It didn’t take many years to realize I was a Southerner, a slow, dumb,
redneck hick, a hayseed, inbred and racist, come from poverty,
condemned to poverty: descendent of Oglethorpe’s debtor prisons.
--Ecology of a Cracker Childhood
Cracker children are allowed to be
children, in their high chairs—spoons
overhead like torches in the Puritan forest,
misfits, woodwose, Jezebels yawping
for MORE! beet mush
even as it covers their feedbag,
forehead, soles of their keyring-size
Little do they know
will soon splotch
their lily-white faces,
the altarcloth of their four-
chambered chalice of joy
and sorrow. As soon as they start
their periods, take Communion, park
in the cul-de-sac on Lover’s Lane,
it will all be over—whatever
kept them from becoming
yellow dogs and bigots, no-
counts, leaches fattened
on the government’s tick hound.
skinny-dipping the same gene pool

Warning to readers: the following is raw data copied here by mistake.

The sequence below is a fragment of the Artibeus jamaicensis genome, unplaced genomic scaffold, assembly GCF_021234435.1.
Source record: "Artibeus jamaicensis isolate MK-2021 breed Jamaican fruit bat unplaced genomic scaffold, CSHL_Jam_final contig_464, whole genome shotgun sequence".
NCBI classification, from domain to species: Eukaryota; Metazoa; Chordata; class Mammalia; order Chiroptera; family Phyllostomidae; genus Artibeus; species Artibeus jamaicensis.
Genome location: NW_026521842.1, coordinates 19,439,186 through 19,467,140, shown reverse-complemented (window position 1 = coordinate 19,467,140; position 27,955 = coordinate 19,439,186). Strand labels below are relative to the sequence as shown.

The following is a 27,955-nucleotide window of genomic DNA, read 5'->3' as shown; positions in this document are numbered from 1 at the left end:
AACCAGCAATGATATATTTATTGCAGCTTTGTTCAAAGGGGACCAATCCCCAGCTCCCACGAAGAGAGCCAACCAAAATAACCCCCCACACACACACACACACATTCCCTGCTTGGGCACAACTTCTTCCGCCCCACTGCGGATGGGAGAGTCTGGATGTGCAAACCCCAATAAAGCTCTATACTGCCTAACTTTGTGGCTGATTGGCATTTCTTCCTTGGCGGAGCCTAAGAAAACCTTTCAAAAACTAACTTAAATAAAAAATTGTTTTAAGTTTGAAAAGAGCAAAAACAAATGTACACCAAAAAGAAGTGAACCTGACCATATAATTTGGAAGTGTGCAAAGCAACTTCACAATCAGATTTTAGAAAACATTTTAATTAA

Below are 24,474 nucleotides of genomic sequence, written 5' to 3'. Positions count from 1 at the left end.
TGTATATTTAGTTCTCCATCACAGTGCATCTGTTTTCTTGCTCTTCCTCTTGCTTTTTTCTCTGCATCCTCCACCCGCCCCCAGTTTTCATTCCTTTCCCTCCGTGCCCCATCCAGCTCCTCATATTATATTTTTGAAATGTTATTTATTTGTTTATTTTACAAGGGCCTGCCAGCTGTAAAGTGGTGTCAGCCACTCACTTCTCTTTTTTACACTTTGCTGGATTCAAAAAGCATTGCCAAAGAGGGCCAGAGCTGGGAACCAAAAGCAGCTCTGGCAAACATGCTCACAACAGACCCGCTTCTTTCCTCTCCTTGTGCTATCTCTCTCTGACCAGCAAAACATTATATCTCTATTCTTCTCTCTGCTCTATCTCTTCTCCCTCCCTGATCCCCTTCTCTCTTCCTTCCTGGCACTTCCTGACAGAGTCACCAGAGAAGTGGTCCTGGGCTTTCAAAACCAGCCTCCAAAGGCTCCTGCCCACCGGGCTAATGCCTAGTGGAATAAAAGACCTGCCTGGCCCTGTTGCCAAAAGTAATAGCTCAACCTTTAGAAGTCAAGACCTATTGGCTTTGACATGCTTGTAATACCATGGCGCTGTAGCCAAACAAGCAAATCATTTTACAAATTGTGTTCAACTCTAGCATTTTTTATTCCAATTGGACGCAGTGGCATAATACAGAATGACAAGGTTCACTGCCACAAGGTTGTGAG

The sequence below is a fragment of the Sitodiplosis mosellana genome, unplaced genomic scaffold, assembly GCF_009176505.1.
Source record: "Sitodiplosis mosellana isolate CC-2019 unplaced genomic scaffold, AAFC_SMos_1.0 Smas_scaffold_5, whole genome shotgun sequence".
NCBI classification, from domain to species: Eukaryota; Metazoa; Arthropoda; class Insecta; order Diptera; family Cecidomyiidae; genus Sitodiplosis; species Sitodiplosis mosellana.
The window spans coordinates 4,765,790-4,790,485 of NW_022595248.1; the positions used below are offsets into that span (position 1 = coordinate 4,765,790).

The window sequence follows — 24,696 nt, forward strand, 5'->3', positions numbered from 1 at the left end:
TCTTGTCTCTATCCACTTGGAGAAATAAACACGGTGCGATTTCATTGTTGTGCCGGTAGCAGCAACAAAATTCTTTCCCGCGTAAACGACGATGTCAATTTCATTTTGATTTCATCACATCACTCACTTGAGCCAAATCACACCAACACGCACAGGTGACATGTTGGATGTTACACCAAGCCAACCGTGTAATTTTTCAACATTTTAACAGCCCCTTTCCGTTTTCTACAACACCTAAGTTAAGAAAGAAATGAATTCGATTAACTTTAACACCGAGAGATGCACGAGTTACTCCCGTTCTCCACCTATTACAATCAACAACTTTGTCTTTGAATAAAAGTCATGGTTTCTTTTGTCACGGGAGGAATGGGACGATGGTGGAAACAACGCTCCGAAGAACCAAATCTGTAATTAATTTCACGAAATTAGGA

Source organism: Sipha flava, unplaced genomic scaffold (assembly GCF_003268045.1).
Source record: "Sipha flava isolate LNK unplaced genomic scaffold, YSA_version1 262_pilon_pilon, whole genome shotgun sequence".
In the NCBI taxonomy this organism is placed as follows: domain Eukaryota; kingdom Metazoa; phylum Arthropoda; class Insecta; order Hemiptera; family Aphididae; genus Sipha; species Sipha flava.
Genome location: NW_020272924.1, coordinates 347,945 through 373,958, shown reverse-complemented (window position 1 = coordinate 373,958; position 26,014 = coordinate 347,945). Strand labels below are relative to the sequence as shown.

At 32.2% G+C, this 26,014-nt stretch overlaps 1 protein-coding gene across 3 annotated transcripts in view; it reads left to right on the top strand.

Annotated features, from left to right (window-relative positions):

with snapping turtles, tongues twisted
around their eye teeth
so they can’t see
what they’re saying.
great-uncle was a bastard
unmentioned in the county annals.
Great-aunt Mary Margaret shot
her husband on the toilet
with her lady pistol.
So many land-poor cousins
or crazy, were locked up,
put away or shut themselves in
some squatters’ cabin.
Crackers take refuge in ethical precepts
of non-attachment that distance them
from that complicated heritage, forget
where they put the family Bible
detailing patrimony customs
for drawing off one’s sandal
only to throw it in the river
of true riches, make fried pies
from apples that did not fall
far from the tree.
But that crime scene
moment in the kitchen,
brilliant with vermilion—
they are citizens of no country
but babyhood, not yet Redskins or Cowboys,
Giants or Patriots, fans of no team
but a planet that produces pearlescent
onions with snow peas, cherry tomatoes
and non-chlorine bleach.
About Amy Wright